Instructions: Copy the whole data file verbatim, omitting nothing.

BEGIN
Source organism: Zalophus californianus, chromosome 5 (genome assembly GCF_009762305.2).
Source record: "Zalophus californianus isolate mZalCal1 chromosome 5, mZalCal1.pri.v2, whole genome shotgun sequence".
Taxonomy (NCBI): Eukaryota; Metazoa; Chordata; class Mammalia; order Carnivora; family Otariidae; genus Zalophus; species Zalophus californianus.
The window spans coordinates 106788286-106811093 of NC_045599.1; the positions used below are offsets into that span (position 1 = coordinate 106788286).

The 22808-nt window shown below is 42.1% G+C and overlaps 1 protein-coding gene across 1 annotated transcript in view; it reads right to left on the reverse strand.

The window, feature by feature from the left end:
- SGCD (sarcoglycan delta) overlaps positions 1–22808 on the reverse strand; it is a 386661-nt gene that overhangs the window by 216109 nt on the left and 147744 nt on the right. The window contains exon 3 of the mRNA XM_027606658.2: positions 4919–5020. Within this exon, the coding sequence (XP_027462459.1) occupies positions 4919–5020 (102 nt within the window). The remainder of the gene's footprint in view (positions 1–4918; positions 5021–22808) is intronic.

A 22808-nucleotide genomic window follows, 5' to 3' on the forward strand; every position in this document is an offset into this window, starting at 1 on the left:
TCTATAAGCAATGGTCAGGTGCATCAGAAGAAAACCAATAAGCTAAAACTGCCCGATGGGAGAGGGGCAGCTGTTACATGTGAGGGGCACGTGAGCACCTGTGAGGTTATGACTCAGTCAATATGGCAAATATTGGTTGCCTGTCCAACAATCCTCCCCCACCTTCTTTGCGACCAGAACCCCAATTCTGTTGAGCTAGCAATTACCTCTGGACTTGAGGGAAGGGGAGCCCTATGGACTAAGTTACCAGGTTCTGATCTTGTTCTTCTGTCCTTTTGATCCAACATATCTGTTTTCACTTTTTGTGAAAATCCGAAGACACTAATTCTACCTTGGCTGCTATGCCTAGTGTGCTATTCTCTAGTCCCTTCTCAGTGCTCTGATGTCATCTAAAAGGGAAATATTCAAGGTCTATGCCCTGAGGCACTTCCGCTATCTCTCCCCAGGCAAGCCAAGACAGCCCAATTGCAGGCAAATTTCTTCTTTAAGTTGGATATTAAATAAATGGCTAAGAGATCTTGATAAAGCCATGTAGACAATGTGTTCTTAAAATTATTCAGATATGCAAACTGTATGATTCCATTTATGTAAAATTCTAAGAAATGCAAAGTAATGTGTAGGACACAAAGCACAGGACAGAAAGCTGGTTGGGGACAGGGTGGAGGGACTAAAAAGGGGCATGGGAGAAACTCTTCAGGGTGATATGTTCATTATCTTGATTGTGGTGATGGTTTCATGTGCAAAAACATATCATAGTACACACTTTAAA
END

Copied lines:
Source organism: Zalophus californianus, chromosome 5 (genome assembly GCF_009762305.2).
Source record: "Zalophus californianus isolate mZalCal1 chromosome 5, mZalCal1.pri.v2, whole genome shotgun sequence".
Taxonomy (NCBI): Eukaryota; Metazoa; Chordata; class Mammalia; order Carnivora; family Otariidae; genus Zalophus; species Zalophus californianus.
The window spans coordinates 106788286-106811093 of NC_045599.1; the positions used below are offsets into that span (position 1 = coordinate 106788286).

The 22808-nt window shown below is 42.1% G+C and overlaps 1 protein-coding gene across 1 annotated transcript in view; it reads right to left on the reverse strand.

The window, feature by feature from the left end:
- SGCD (sarcoglycan delta) overlaps positions 1–22808 on the reverse strand; it is a 386661-nt gene that overhangs the window by 216109 nt on the left and 147744 nt on the right. The window contains exon 3 of the mRNA XM_027606658.2: positions 4919–5020. Within this exon, the coding sequence (XP_027462459.1) occupies positions 4919–5020 (102 nt within the window). The remainder of the gene's footprint in view (positions 1–4918; positions 5021–22808) is intronic.

A 22808-nucleotide genomic window follows, 5' to 3' on the forward strand; every position in this document is an offset into this window, starting at 1 on the left:
TCTATAAGCAATGGTCAGGTGCATCAGAAGAAAACCAATAAGCTAAAACTGCCCGATGGGAGAGGGGCAGCTGTTACATGTGAGGGGCACGTGAGCACCTGTGAGGTTATGACTCAGTCAATATGGCAAATATTGGTTGCCTGTCCAACAATCCTCCCCCACCTTCTTTGCGACCAGAACCCCAATTCTGTTGAGCTAGCAATTACCTCTGGACTTGAGGGAAGGGGAGCCCTATGGACTAAGTTACCAGGTTCTGATCTTGTTCTTCTGTCCTTTTGATCCAACATATCTGTTTTCACTTTTTGTGAAAATCCGAAGACACTAATTCTACCTTGGCTGCTATGCCTAGTGTGCTATTCTCTAGTCCCTTCTCAGTGCTCTGATGTCATCTAAAAGGGAAATATTCAAGGTCTATGCCCTGAGGCACTTCCGCTATCTCTCCCCAGGCAAGCCAAGACAGCCCAATTGCAGGCAAATTTCTTCTTTAAGTTGGATATTAAATAAATGGCTAAGAGATCTTGATAAAGCCATGTAGACAATGTGTTCTTAAAATTATTCAGATATGCAAACTGTATGATTCCATTTATGTAAAATTCTAAGAAATGCAAAGTAATGTGTAGGACACAAAGCACAGGACAGAAAGCTGGTTGGGGACAGGGTGGAGGGACTAAAAAGGGGCATGGGAGAAACTCTTCAGGGTGATATGTTCATTATCTTGATTGTGGTGATGGTTTCATGTGCAAAAACATATCATAGTACACACTTTAAA